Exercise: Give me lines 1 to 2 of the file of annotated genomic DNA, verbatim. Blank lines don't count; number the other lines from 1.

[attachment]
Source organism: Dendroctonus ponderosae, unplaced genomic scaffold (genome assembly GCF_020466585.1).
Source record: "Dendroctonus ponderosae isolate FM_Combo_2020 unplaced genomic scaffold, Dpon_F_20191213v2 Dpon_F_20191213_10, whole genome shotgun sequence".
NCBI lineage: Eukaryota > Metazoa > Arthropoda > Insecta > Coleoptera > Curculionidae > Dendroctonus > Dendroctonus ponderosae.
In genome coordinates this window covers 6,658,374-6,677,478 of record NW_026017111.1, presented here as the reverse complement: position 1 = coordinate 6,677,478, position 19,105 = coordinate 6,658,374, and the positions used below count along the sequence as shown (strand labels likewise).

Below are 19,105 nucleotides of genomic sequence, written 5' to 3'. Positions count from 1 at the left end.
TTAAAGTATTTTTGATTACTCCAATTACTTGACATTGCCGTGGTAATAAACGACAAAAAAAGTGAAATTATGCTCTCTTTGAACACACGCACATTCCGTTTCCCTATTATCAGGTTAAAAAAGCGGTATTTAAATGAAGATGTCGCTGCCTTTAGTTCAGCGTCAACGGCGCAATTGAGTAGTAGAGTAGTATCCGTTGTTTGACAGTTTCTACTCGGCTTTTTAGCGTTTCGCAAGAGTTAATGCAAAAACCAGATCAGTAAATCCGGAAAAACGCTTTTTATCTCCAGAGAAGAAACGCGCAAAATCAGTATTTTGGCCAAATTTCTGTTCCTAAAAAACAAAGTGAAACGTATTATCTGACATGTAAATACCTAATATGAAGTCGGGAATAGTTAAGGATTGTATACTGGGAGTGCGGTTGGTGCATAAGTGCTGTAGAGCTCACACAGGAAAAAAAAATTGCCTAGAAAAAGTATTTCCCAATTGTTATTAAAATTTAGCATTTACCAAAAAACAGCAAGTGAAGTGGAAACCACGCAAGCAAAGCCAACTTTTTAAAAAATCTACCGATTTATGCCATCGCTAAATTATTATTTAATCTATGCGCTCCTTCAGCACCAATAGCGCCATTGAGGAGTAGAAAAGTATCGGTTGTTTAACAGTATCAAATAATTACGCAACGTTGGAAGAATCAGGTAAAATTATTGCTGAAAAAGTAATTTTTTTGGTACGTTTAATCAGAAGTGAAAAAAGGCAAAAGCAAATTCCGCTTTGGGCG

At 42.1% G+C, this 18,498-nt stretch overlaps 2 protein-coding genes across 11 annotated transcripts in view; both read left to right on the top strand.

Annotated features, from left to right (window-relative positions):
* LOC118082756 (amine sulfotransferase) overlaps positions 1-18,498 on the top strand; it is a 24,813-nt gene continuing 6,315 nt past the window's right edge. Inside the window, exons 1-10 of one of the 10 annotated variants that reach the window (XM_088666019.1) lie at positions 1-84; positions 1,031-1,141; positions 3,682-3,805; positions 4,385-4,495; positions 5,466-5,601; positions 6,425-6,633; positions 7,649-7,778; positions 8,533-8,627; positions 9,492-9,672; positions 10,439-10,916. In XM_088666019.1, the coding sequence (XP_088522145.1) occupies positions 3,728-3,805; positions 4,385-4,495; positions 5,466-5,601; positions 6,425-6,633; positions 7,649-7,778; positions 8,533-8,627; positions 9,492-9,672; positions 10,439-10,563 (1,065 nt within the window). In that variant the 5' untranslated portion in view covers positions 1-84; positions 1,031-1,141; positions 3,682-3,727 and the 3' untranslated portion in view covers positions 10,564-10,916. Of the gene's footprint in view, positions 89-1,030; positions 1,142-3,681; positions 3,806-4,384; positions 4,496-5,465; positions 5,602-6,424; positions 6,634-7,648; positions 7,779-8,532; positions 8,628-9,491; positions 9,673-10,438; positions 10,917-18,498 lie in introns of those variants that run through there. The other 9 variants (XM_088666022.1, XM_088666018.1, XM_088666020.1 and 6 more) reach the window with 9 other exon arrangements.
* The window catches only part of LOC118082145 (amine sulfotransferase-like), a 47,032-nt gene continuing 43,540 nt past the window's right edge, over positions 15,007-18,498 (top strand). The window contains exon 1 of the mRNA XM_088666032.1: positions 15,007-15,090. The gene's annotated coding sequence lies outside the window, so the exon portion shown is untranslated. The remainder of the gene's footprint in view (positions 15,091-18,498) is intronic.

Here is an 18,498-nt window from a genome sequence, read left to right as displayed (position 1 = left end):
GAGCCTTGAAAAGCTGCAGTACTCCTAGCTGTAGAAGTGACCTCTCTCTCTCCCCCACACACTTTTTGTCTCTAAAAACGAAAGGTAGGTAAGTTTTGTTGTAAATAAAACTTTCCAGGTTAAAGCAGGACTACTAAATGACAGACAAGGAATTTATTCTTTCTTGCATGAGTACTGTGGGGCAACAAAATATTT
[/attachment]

Source organism: Dendroctonus ponderosae, unplaced genomic scaffold (genome assembly GCF_020466585.1).
Source record: "Dendroctonus ponderosae isolate FM_Combo_2020 unplaced genomic scaffold, Dpon_F_20191213v2 Dpon_F_20191213_10, whole genome shotgun sequence".